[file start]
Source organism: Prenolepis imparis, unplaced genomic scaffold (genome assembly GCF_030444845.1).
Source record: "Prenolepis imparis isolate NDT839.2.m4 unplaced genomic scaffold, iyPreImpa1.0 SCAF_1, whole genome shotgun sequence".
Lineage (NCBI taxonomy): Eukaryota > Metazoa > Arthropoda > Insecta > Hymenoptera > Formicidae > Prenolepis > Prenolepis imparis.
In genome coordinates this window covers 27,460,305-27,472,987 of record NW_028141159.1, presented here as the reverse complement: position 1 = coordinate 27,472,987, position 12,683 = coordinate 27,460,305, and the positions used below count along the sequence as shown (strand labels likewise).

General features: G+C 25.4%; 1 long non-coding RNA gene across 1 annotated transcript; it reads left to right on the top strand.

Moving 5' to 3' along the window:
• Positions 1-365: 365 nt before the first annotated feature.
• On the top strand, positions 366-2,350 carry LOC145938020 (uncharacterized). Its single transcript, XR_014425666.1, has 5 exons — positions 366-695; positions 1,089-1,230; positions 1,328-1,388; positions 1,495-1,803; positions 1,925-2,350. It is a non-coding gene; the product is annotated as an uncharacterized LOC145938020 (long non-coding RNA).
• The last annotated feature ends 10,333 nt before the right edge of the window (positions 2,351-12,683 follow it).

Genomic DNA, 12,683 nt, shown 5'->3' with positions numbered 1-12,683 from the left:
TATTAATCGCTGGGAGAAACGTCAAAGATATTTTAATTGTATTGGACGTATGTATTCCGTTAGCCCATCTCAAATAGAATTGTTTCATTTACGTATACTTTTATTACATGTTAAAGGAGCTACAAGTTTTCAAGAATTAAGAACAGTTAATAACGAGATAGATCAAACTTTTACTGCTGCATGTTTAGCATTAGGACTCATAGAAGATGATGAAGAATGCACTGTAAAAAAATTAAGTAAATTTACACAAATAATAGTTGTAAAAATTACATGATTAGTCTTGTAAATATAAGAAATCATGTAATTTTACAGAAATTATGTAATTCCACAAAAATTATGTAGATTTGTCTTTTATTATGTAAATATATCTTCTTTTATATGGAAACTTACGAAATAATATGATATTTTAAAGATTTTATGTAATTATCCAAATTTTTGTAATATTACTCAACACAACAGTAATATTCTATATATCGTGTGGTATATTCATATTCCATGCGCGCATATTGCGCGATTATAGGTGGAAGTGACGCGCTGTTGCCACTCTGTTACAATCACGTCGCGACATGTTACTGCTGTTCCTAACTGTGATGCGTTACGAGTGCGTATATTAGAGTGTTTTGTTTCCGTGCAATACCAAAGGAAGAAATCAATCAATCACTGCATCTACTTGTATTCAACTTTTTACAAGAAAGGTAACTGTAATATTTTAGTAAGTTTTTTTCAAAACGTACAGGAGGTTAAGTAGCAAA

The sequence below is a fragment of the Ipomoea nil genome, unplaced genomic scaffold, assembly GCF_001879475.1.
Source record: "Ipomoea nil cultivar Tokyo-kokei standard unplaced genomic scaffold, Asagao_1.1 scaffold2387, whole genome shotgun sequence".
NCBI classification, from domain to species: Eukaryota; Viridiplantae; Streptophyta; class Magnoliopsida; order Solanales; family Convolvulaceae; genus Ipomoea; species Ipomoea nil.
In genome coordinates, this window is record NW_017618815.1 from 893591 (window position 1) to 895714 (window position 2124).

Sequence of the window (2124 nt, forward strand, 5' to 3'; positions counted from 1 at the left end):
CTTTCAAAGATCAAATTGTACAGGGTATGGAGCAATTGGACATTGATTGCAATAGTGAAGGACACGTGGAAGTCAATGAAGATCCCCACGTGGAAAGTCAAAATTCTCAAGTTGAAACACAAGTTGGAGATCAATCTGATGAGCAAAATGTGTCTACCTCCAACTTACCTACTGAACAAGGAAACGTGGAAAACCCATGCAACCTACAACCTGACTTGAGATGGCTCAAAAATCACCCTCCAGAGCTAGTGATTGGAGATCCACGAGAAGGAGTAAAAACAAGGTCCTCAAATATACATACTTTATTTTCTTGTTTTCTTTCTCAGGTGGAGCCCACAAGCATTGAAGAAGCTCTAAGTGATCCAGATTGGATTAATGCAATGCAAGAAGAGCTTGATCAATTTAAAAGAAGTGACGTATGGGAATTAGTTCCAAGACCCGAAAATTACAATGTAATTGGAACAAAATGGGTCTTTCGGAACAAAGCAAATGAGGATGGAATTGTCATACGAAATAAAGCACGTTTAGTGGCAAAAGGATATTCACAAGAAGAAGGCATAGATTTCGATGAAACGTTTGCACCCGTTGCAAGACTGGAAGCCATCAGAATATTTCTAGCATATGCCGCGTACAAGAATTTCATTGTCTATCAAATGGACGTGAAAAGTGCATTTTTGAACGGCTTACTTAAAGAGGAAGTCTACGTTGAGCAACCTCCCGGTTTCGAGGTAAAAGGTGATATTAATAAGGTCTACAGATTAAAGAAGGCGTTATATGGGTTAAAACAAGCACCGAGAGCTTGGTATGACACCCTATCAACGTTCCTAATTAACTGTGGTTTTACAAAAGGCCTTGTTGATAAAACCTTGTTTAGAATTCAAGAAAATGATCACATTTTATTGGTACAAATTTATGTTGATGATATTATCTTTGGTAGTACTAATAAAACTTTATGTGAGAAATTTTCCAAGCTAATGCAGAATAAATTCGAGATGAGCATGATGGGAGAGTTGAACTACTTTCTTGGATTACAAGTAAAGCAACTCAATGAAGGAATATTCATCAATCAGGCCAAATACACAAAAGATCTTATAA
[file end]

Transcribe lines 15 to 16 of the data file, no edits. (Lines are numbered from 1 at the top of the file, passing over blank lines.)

In genome coordinates, this window is record NW_017618815.1 from 893591 (window position 1) to 895714 (window position 2124).

Sequence of the window (2124 nt, forward strand, 5' to 3'; positions counted from 1 at the left end):